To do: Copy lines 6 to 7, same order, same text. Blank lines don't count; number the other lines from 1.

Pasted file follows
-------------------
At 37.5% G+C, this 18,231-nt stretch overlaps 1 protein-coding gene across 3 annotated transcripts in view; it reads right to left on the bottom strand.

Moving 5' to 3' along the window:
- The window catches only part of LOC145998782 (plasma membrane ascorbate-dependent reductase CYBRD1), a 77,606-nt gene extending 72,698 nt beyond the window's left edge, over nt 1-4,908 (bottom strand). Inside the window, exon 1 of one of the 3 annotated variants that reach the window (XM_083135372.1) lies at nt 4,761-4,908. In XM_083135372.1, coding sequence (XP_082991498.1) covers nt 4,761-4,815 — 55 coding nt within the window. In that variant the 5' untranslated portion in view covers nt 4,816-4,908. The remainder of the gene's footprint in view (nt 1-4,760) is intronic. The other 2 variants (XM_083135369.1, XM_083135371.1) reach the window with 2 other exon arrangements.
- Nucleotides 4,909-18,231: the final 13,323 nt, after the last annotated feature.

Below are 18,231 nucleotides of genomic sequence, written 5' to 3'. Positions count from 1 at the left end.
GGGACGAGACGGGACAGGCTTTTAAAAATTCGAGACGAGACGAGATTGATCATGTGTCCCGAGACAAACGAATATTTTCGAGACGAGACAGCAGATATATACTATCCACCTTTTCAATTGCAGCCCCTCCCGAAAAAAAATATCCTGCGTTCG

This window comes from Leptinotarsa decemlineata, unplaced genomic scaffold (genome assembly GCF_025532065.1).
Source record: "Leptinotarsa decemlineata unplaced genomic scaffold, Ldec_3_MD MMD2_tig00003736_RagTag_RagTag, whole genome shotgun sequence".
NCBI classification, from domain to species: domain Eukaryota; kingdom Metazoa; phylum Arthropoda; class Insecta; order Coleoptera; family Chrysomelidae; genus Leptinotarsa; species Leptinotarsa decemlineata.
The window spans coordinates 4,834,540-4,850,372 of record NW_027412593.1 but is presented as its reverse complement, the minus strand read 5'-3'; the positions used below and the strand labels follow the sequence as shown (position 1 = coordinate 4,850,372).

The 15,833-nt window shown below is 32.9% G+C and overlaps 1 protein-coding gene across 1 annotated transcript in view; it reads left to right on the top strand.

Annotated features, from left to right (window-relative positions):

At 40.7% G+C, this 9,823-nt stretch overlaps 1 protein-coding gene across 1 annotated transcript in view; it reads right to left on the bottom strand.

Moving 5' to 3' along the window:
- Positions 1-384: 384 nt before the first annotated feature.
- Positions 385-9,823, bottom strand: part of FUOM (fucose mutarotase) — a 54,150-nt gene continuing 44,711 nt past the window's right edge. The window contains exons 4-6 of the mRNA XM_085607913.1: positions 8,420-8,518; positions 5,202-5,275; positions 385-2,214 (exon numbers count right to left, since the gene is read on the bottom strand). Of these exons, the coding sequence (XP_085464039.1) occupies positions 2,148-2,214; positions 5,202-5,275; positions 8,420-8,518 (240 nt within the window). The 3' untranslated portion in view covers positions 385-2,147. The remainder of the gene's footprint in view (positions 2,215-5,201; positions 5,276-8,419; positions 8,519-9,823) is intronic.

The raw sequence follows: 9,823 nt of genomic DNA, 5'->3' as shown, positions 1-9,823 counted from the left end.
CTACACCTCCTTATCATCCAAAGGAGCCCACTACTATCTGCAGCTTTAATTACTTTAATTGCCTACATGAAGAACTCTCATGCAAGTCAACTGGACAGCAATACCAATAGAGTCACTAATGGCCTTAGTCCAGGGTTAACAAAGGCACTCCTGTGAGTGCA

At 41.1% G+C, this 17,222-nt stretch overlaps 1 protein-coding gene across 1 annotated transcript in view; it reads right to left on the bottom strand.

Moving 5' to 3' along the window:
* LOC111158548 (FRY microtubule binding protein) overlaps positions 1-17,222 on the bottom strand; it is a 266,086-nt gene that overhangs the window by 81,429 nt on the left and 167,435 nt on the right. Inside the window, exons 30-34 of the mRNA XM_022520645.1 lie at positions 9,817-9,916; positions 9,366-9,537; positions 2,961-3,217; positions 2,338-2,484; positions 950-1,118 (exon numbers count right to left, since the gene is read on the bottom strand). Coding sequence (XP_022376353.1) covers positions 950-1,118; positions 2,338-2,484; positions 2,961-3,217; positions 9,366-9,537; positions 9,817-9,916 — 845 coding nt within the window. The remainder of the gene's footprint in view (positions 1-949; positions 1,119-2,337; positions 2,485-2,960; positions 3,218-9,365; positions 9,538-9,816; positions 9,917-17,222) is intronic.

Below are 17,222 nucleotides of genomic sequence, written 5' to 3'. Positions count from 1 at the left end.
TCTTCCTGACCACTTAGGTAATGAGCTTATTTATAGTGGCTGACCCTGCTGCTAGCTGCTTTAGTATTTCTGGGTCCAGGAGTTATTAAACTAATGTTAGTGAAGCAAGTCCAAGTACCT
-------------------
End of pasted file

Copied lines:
GGGACGAGACGGGACAGGCTTTTAAAAATTCGAGACGAGACGAGATTGATCATGTGTCCCGAGACAAACGAATATTTTCGAGACGAGACAGCAGATATATACTATCCACCTTTTCAATTGCAGCCCCTCCCGAAAAAAAATATCCTGCGTTCG

This window comes from Leptinotarsa decemlineata, unplaced genomic scaffold (genome assembly GCF_025532065.1).